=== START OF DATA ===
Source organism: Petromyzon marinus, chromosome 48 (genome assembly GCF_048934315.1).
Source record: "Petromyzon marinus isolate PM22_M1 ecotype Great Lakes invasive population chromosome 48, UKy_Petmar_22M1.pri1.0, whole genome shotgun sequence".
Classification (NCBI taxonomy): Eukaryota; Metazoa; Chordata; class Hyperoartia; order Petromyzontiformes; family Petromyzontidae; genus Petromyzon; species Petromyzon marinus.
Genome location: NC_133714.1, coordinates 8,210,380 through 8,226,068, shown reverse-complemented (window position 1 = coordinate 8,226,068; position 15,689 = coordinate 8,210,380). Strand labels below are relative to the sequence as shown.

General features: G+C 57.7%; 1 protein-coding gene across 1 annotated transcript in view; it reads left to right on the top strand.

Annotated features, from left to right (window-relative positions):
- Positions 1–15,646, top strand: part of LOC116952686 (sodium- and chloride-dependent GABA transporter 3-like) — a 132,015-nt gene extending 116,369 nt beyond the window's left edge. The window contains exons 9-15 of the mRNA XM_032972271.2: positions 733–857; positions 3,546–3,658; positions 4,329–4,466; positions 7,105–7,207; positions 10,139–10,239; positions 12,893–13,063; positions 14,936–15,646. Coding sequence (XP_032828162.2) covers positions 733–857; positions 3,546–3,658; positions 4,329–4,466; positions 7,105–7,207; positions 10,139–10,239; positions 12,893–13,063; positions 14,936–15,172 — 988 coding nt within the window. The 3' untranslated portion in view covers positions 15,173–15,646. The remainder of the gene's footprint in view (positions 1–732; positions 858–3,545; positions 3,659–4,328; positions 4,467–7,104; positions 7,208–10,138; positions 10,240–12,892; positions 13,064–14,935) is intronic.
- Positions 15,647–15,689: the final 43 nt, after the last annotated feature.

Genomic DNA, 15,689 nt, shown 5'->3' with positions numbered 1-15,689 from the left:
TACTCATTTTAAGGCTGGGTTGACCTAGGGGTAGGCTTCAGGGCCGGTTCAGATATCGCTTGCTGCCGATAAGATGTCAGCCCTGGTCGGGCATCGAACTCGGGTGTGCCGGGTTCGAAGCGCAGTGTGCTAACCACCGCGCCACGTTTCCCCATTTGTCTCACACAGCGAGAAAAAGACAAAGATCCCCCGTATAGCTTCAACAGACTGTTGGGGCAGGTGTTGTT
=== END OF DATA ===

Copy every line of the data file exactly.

Source organism: Petromyzon marinus, chromosome 48 (genome assembly GCF_048934315.1).
Source record: "Petromyzon marinus isolate PM22_M1 ecotype Great Lakes invasive population chromosome 48, UKy_Petmar_22M1.pri1.0, whole genome shotgun sequence".
Classification (NCBI taxonomy): Eukaryota; Metazoa; Chordata; class Hyperoartia; order Petromyzontiformes; family Petromyzontidae; genus Petromyzon; species Petromyzon marinus.
Genome location: NC_133714.1, coordinates 8,210,380 through 8,226,068, shown reverse-complemented (window position 1 = coordinate 8,226,068; position 15,689 = coordinate 8,210,380). Strand labels below are relative to the sequence as shown.

General features: G+C 57.7%; 1 protein-coding gene across 1 annotated transcript in view; it reads left to right on the top strand.

Annotated features, from left to right (window-relative positions):
- Positions 1–15,646, top strand: part of LOC116952686 (sodium- and chloride-dependent GABA transporter 3-like) — a 132,015-nt gene extending 116,369 nt beyond the window's left edge. The window contains exons 9-15 of the mRNA XM_032972271.2: positions 733–857; positions 3,546–3,658; positions 4,329–4,466; positions 7,105–7,207; positions 10,139–10,239; positions 12,893–13,063; positions 14,936–15,646. Coding sequence (XP_032828162.2) covers positions 733–857; positions 3,546–3,658; positions 4,329–4,466; positions 7,105–7,207; positions 10,139–10,239; positions 12,893–13,063; positions 14,936–15,172 — 988 coding nt within the window. The 3' untranslated portion in view covers positions 15,173–15,646. The remainder of the gene's footprint in view (positions 1–732; positions 858–3,545; positions 3,659–4,328; positions 4,467–7,104; positions 7,208–10,138; positions 10,240–12,892; positions 13,064–14,935) is intronic.
- Positions 15,647–15,689: the final 43 nt, after the last annotated feature.

Genomic DNA, 15,689 nt, shown 5'->3' with positions numbered 1-15,689 from the left:
TACTCATTTTAAGGCTGGGTTGACCTAGGGGTAGGCTTCAGGGCCGGTTCAGATATCGCTTGCTGCCGATAAGATGTCAGCCCTGGTCGGGCATCGAACTCGGGTGTGCCGGGTTCGAAGCGCAGTGTGCTAACCACCGCGCCACGTTTCCCCATTTGTCTCACACAGCGAGAAAAAGACAAAGATCCCCCGTATAGCTTCAACAGACTGTTGGGGCAGGTGTTGTT